SALT LAKE CITY — To the casual Utah music listener, Mark Rivera might not be a familiar name.
But odds are that anyone interested in music has heard a song featuring — and benefiting — from the veteran, multi-instrumentalist, singer's skills.
For Billy Joel fans, he's the man who has been playing the saxophone for Joel for more than three decades. Others may recognize his work on some of Foreigner and Peter Gabriel’s biggest hits like “Sledgehammer” and “Big Time." Rivera is also Ringo Starr’s musical director and has been touring with his All-Star Band for 16 years. Additionally, Rivera released his own solo album, Common Bond, and plays in several bands around New York including the tribute bands, GLAD: The Music of Traffic and Mark Rivera’s 67 Chevy, which is billed as "A Tribute to the Kings of Classic Rock 'N Soul Music.”
“It’s the music. It keeps me going,” the very personable and charismatic Rivera told the Deseret News from his home in New York the day after Thanksgiving, and after a morning power walk to “burn off the stuffing.”
On Wednesday, Nov. 29, Rivera returns to Salt Lake City along with Joel and the rest of the Billy Joel Band. The show marks Joel’s first visit to the Beehive State in 10 years.
When talking about legendary singer-songwriter’s longevity, Rivera speaks in awe as he stresses the fact that 44 years after “Piano Man” was released as a single, Joel is not just touring, but he’s still playing stadiums and arenas.
“We do events. It’s pretty amazing. Everything we do is an event,” said Rivera, who noted baseball stadiums sound better than football stadiums. “It’s an amazing thing what he’s done.”
Since 2014, Joel has established “residency” at Madison Square Garden, vowing to play at least one show a month until there’s no longer a demand. But with 2018 already booked, there seems to be no end in sight. Additionally, Joel will be returning to Europe next year.
Rivera said Joel knows it's him who people are coming to see to forget about life for awhile, and he’ll continue to play as long as the regular crowd shuffles in. Right now, that regular crowd is 18,500 people a night.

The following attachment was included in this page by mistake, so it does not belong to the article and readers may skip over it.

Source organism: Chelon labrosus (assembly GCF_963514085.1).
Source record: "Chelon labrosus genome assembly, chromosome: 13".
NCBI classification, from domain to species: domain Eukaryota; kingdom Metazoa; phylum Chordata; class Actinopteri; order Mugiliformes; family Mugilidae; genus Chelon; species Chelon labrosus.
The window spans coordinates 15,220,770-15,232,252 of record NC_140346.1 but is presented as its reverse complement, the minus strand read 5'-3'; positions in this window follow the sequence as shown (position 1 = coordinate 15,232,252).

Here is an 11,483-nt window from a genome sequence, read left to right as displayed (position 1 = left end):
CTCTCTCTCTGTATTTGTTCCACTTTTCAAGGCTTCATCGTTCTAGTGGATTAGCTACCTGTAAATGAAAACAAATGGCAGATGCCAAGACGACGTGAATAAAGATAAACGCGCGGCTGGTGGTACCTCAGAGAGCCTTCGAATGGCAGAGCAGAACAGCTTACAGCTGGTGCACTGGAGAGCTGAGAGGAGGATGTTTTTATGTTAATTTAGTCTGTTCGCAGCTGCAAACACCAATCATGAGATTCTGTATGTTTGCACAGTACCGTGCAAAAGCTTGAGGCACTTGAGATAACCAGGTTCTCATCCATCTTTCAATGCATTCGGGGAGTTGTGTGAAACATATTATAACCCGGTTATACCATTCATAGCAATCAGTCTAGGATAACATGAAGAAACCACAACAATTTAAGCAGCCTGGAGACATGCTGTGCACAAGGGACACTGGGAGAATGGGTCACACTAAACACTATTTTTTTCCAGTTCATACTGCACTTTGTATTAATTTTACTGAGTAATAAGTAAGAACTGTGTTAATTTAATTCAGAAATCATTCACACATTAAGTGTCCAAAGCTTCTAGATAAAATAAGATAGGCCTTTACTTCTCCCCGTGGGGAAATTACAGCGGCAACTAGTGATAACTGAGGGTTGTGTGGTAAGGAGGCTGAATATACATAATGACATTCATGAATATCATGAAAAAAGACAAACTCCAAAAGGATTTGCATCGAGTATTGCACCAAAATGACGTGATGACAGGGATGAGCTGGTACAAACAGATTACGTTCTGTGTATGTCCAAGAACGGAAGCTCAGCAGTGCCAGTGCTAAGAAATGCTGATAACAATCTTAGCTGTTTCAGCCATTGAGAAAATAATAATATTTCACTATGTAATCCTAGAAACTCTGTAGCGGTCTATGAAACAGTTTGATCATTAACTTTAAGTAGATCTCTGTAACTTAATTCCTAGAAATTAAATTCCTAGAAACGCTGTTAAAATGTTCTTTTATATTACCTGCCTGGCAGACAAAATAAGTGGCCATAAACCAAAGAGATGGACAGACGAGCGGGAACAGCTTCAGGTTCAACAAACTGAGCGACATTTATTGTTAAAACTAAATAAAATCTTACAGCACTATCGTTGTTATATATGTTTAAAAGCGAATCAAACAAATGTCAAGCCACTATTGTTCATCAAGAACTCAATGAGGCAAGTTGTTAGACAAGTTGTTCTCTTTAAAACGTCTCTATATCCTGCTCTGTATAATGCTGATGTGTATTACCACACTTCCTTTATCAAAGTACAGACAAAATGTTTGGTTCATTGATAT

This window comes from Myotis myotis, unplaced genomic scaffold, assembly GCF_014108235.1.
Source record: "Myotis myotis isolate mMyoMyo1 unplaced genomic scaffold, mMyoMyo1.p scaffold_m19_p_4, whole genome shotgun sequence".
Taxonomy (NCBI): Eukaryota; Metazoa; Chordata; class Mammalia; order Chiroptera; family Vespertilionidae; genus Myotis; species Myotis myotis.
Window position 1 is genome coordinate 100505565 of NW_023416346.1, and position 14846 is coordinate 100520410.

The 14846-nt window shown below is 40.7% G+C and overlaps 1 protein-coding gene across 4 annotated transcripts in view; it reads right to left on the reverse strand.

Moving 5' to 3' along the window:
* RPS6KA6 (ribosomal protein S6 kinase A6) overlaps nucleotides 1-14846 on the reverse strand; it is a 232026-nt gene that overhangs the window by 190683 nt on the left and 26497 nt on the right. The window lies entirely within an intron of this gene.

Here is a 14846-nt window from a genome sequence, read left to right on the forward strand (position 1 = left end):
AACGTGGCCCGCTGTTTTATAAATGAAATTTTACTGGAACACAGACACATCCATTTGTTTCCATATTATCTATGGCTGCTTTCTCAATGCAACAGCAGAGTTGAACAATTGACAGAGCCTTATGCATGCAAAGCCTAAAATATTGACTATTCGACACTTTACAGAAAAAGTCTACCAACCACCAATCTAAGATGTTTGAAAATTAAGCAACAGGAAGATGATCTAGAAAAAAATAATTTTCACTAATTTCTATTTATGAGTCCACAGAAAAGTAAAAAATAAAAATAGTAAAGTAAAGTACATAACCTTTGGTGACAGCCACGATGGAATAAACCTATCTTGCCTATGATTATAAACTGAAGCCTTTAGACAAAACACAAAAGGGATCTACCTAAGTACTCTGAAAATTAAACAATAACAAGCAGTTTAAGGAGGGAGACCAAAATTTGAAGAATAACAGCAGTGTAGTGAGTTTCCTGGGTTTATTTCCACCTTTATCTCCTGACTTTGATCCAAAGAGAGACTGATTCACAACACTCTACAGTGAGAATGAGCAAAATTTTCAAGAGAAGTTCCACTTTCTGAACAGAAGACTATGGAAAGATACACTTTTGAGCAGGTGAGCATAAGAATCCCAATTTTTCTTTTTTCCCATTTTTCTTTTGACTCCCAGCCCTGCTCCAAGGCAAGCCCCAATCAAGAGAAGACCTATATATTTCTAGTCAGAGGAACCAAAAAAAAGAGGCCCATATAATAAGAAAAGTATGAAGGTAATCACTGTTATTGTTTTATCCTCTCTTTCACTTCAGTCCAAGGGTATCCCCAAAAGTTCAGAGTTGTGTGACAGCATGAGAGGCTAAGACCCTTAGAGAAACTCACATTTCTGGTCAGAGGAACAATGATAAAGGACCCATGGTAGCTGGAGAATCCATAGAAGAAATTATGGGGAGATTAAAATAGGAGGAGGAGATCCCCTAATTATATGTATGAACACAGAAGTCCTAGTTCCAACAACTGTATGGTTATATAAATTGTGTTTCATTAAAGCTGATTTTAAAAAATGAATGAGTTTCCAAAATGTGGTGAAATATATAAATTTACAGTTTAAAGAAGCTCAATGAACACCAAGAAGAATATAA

“Billy takes people away, and thank God that he does that. You go to a concert to forget about life for awhile,” he said. “People need the magic that music offers.”
For Rivera, coming back to Utah gives him fond memories of some of his earliest rehearsals with Joel in Orem at the old Osmond Studios.
“I think about the Donny and Marie cutouts,” Rivera recalled fondly with a laugh of the studio decor.
It was because of his work with Joel that other doors opened for Rivera, including his friendship with Starr, a dream job for a self-described Beatles fanatic.
Being the musical director for Ringo’s band sometimes means having to “tell people I idolized that’s not how it goes,” he said. Such as the time he had to tell Paul McCartney he was playing a song wrong, twice. The key, Rivera said, was doing what his father taught him — to be confident but not arrogant.
“By the grace of God, I’m here. My world would not be where it is without Billy. But I never expected to be on stage with Ringo,” Rivera said. “It’s a dream. It’s living a dream. Nothing will compare to having a Beatle as a friend. It’s a full circle that my life has gone through.”
What’s a Mutt Lange?
That life began with humble beginnings in Brooklyn, New York, where Rivera, a fan of Jimi Hendrix in addition to the Beatles, began playing guitar about age 6. He attended LaGuardia High School, also known as “the Fame school” after being highlighted in the 1980 film. Today, it’s hard to keep track of the number of instruments Rivera can play. His record for one concert is 11, during a performance with Ringo.